Friday Firesmith – No Love For The Burmese Python

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One of these days we’ll talk about how to avoid being attacked by a dog, but that isn’t something most dog owners think about very much. I have mutts of some size and I’ve learned, the hard way, to start training puppies when they are still puppies. You can, in point of fact, teach an old dog new tricks, but it is a hell of lot easier to start them out right. And it’s less painful. My youngest dog, Lucas, at three years old and at over one hundred pounds, still has a lot of puppy in him. He’s rough and rambunctious because we play hard at my house. But when I tell him to stop he stops cold. When I tell him to sit he sits and if I tell Lucas to stay he will be right there
when I get back.

In my life I have owned dozens of snakes. I’ve never owned an exotic snake before, and never saw much of a need to go out and get something I couldn’t release back into the wild where I found it. Snakes are cool animals and they are interesting, but they are not pets. Snakes recognize three things in other animals, and three things only; those things that are edible, those things that consider snakes edible, and those things that are breeding material. The very best you can hope for in a snake is that it excludes you from all three categories and you become part of the background noise of the universe.

The problem is snakes are not trainable. No, wait, that is a problem, but the biggest problem is they flat do not give a damn about your life. You live, you die, to the snake it isn’t like he’s losing a pal here. A one hundred pound snake is a creature that is exceedingly dangerous. Not because it is likely to kill you but because it is not likely to care if you’re dead. A one hundred pound Burmese python can kill an adult human being and unless you know what you’re doing and you do it fast, you’re going to be dead.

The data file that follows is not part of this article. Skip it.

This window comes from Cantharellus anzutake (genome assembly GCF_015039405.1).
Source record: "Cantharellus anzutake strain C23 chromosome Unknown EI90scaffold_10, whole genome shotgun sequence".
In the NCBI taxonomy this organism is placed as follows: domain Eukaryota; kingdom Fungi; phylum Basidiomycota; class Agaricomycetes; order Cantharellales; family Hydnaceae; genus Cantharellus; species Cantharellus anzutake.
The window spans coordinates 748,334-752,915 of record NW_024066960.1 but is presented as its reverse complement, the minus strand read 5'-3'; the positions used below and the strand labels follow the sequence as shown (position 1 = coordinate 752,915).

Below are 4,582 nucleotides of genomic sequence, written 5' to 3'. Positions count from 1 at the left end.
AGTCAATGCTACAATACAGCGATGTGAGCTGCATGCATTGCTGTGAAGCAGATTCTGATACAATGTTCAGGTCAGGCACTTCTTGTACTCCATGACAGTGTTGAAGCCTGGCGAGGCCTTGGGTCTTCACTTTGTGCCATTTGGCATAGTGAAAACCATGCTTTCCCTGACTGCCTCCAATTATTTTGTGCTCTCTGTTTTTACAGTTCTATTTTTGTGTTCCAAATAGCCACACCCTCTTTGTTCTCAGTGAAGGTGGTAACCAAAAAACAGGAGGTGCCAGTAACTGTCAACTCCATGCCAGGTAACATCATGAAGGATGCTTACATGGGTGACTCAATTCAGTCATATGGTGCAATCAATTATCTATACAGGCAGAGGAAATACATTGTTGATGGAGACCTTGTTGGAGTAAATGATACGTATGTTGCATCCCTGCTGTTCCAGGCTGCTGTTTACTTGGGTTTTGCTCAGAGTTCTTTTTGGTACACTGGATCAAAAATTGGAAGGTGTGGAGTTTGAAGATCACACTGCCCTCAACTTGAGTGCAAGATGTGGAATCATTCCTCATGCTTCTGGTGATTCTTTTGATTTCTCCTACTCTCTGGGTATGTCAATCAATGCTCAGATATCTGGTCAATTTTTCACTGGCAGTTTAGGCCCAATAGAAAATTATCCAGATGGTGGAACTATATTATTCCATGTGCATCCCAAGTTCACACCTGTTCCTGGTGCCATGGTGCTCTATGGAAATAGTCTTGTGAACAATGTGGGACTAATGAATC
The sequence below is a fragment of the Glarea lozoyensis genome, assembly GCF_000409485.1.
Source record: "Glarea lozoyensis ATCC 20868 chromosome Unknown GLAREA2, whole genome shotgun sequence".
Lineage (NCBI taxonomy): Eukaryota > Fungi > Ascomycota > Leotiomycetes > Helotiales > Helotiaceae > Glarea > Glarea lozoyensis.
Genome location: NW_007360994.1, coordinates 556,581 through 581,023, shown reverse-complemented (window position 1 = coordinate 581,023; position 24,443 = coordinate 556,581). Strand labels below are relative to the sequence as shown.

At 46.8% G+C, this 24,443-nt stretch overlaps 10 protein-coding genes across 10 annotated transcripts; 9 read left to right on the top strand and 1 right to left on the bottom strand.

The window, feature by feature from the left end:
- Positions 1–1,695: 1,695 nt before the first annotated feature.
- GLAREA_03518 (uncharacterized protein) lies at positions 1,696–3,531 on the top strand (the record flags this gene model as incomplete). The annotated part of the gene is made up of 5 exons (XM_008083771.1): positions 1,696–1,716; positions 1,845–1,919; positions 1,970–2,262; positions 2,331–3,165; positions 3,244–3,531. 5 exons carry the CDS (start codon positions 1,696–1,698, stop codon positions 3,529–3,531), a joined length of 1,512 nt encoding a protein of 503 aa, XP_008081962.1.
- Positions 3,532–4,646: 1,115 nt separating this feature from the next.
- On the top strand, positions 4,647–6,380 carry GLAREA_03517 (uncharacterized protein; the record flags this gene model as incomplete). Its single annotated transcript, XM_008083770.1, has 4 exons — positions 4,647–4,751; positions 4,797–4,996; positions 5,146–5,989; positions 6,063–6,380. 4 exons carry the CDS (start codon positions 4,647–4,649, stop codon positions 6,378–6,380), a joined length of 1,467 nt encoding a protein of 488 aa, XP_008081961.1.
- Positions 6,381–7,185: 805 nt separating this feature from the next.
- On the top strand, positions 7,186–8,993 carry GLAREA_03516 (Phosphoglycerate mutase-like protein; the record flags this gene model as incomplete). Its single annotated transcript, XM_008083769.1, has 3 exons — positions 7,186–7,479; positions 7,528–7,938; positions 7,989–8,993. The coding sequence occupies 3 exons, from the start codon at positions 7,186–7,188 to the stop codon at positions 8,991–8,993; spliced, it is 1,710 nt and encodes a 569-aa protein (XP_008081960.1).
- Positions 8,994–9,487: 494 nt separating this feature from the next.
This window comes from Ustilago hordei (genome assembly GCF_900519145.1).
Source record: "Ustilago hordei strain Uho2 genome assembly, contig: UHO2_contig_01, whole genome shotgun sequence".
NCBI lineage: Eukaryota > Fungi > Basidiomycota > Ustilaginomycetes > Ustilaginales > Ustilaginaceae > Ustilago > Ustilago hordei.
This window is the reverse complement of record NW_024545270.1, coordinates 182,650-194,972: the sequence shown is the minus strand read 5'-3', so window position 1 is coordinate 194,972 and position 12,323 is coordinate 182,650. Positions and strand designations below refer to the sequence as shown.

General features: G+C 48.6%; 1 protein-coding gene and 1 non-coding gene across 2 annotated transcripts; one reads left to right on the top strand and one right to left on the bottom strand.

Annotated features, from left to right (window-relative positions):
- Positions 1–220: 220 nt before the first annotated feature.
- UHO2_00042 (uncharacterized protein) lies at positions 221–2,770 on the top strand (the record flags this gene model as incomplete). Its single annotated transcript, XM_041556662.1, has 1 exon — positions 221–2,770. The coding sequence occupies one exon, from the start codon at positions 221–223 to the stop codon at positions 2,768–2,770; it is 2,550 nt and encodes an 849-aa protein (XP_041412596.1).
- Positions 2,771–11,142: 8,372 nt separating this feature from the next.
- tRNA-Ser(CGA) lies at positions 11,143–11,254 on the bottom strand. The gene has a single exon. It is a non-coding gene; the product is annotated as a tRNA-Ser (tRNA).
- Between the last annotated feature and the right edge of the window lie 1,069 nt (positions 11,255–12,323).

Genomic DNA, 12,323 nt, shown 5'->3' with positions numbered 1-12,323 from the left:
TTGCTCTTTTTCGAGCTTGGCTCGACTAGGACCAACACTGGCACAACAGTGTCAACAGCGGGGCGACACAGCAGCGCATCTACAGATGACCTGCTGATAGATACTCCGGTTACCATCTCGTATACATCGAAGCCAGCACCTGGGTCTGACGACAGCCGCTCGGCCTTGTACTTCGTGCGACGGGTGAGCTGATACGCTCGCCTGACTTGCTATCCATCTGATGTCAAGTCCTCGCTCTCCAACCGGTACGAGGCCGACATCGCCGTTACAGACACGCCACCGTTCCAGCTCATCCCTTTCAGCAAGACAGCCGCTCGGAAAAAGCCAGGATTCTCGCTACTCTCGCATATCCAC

In snake, no one can hear you scream.

A large constrictor may not view you as food but it may just be trying to get you away from it. It may have a bad day. It may be asleep and you startled it. The point here is there is no reason to keep a python. Sure, there are smaller species that cannot kill you but why? Why devote time to an animal who won’t ever love you when you can rescue a stray and you will be loved for it? Pythons belong in the wild as do all snakes. Dogs belong with someone, and maybe someone like you. The current infestation of Burmese pythons in Florida is a very wicked reminder these animals owe us nothing. I love snakes, really I do. But snakes are not pets, and pythons can be

Take Care,



Mike writes regularly at his site:  The Hickory Head Hermit

Opinions expressed in this article are not necessarily those of the management of this site.

13 thoughts on “Friday Firesmith – No Love For The Burmese Python”

  1. I totally agree with you on this one. I was never into snakes, but I know some people love them and are facinated by them. The great thing about living in the US is we can choose, so, if they choose to try to make a snake care about them, they can.
    Great read this week Mike.

  2. One of my dogs met the business end of a snake last fall. His face and neck swelled up and he was pretty uncomfortable for about a week. We never found the snake but hopefully my dog has learned a lesson.

  3. Mike, you could probably replace “snake” with about any non-domesticated critter.

    Only people with a need for attention or are *challenged* get “pets” that are not meant to be pets (AKA friends). Friends are for life, not until they become too much to be bothered with anymore.

    Mahatma Gandhi said, “You can judge a society by how they treat their weakest members.”

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